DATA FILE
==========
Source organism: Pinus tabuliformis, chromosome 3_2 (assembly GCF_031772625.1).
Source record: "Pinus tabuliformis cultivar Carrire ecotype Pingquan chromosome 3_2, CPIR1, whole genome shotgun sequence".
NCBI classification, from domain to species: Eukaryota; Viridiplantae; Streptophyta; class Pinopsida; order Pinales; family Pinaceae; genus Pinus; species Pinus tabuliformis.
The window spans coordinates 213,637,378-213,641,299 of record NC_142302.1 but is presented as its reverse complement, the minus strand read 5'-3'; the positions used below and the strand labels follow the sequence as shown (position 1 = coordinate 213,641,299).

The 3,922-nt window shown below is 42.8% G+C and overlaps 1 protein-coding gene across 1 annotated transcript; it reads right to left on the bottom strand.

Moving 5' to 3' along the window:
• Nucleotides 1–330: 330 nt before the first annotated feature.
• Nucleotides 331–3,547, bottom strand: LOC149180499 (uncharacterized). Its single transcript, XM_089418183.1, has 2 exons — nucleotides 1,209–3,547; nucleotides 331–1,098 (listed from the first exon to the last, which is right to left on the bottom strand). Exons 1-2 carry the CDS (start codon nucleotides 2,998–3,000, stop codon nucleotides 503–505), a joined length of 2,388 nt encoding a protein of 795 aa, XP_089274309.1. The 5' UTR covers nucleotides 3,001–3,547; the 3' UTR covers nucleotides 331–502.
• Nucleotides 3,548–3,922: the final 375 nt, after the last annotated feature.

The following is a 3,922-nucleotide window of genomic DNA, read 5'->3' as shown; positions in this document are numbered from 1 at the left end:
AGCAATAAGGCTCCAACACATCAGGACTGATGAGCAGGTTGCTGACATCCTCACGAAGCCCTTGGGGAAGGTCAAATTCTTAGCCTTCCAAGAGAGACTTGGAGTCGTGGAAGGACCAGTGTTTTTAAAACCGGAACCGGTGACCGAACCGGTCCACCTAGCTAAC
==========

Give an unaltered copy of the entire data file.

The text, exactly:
Source organism: Pinus tabuliformis, chromosome 3_2 (assembly GCF_031772625.1).
Source record: "Pinus tabuliformis cultivar Carrire ecotype Pingquan chromosome 3_2, CPIR1, whole genome shotgun sequence".
NCBI classification, from domain to species: Eukaryota; Viridiplantae; Streptophyta; class Pinopsida; order Pinales; family Pinaceae; genus Pinus; species Pinus tabuliformis.
The window spans coordinates 213,637,378-213,641,299 of record NC_142302.1 but is presented as its reverse complement, the minus strand read 5'-3'; the positions used below and the strand labels follow the sequence as shown (position 1 = coordinate 213,641,299).

The 3,922-nt window shown below is 42.8% G+C and overlaps 1 protein-coding gene across 1 annotated transcript; it reads right to left on the bottom strand.

Moving 5' to 3' along the window:
• Nucleotides 1–330: 330 nt before the first annotated feature.
• Nucleotides 331–3,547, bottom strand: LOC149180499 (uncharacterized). Its single transcript, XM_089418183.1, has 2 exons — nucleotides 1,209–3,547; nucleotides 331–1,098 (listed from the first exon to the last, which is right to left on the bottom strand). Exons 1-2 carry the CDS (start codon nucleotides 2,998–3,000, stop codon nucleotides 503–505), a joined length of 2,388 nt encoding a protein of 795 aa, XP_089274309.1. The 5' UTR covers nucleotides 3,001–3,547; the 3' UTR covers nucleotides 331–502.
• Nucleotides 3,548–3,922: the final 375 nt, after the last annotated feature.

The following is a 3,922-nucleotide window of genomic DNA, read 5'->3' as shown; positions in this document are numbered from 1 at the left end:
AGCAATAAGGCTCCAACACATCAGGACTGATGAGCAGGTTGCTGACATCCTCACGAAGCCCTTGGGGAAGGTCAAATTCTTAGCCTTCCAAGAGAGACTTGGAGTCGTGGAAGGACCAGTGTTTTTAAAACCGGAACCGGTGACCGAACCGGTCCACCTAGCTAAC